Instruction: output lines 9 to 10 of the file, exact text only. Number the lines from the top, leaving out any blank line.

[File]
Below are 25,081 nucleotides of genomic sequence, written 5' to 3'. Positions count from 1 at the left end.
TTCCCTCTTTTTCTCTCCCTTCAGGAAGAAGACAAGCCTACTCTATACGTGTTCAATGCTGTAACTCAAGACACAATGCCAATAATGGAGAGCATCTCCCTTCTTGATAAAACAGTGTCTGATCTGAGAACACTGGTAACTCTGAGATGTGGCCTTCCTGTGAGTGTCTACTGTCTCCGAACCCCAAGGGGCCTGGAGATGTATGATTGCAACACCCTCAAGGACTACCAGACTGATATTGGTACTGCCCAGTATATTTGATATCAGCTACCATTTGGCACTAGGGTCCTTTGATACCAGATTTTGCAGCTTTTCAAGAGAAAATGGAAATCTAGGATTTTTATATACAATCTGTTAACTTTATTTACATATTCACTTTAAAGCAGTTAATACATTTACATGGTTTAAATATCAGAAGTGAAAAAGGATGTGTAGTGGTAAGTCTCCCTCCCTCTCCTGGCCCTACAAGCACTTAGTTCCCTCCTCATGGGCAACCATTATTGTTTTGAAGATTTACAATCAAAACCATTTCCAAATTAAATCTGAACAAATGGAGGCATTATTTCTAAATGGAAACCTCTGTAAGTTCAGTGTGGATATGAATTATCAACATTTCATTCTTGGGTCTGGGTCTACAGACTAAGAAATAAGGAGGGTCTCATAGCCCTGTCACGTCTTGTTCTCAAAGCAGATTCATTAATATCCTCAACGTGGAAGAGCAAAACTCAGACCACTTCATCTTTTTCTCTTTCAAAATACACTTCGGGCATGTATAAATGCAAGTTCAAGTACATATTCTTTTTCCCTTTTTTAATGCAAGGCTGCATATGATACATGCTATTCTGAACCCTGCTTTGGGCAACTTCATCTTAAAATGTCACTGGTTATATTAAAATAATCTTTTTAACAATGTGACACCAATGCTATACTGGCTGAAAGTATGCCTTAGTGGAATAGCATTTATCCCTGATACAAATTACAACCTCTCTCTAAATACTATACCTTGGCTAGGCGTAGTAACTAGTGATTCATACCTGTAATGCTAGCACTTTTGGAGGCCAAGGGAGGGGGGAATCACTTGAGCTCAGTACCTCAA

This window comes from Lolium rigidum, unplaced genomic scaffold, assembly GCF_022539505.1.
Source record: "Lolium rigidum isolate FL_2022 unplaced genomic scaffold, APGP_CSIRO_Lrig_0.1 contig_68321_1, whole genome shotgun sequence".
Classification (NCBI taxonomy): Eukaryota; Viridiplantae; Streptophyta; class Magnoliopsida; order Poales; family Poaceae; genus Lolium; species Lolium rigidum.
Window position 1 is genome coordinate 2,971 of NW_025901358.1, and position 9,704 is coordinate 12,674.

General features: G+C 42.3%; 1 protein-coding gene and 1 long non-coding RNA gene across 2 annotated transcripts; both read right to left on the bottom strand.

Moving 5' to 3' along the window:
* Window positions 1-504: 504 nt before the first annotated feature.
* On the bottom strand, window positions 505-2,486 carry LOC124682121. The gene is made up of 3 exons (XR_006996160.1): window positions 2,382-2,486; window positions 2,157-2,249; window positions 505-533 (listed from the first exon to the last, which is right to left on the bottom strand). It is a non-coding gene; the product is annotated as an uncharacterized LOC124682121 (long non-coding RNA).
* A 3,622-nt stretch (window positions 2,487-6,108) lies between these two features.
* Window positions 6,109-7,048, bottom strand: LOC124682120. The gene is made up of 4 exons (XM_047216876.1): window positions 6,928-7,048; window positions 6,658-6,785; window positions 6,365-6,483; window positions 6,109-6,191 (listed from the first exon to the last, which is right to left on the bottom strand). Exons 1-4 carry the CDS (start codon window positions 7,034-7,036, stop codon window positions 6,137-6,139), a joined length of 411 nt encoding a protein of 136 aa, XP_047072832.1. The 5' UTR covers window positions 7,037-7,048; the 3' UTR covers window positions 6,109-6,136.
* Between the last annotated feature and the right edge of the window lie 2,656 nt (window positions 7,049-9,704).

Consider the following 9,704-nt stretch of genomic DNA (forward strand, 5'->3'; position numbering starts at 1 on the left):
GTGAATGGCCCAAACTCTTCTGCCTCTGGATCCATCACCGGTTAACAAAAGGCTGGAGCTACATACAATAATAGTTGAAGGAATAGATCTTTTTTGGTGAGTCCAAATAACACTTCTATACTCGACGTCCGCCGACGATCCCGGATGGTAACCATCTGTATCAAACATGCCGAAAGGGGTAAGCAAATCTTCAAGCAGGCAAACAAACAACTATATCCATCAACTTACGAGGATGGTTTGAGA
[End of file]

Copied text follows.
* Window positions 1-504: 504 nt before the first annotated feature.
* On the bottom strand, window positions 505-2,486 carry LOC124682121. The gene is made up of 3 exons (XR_006996160.1): window positions 2,382-2,486; window positions 2,157-2,249; window positions 505-533 (listed from the first exon to the last, which is right to left on the bottom strand). It is a non-coding gene; the product is annotated as an uncharacterized LOC124682121 (long non-coding RNA).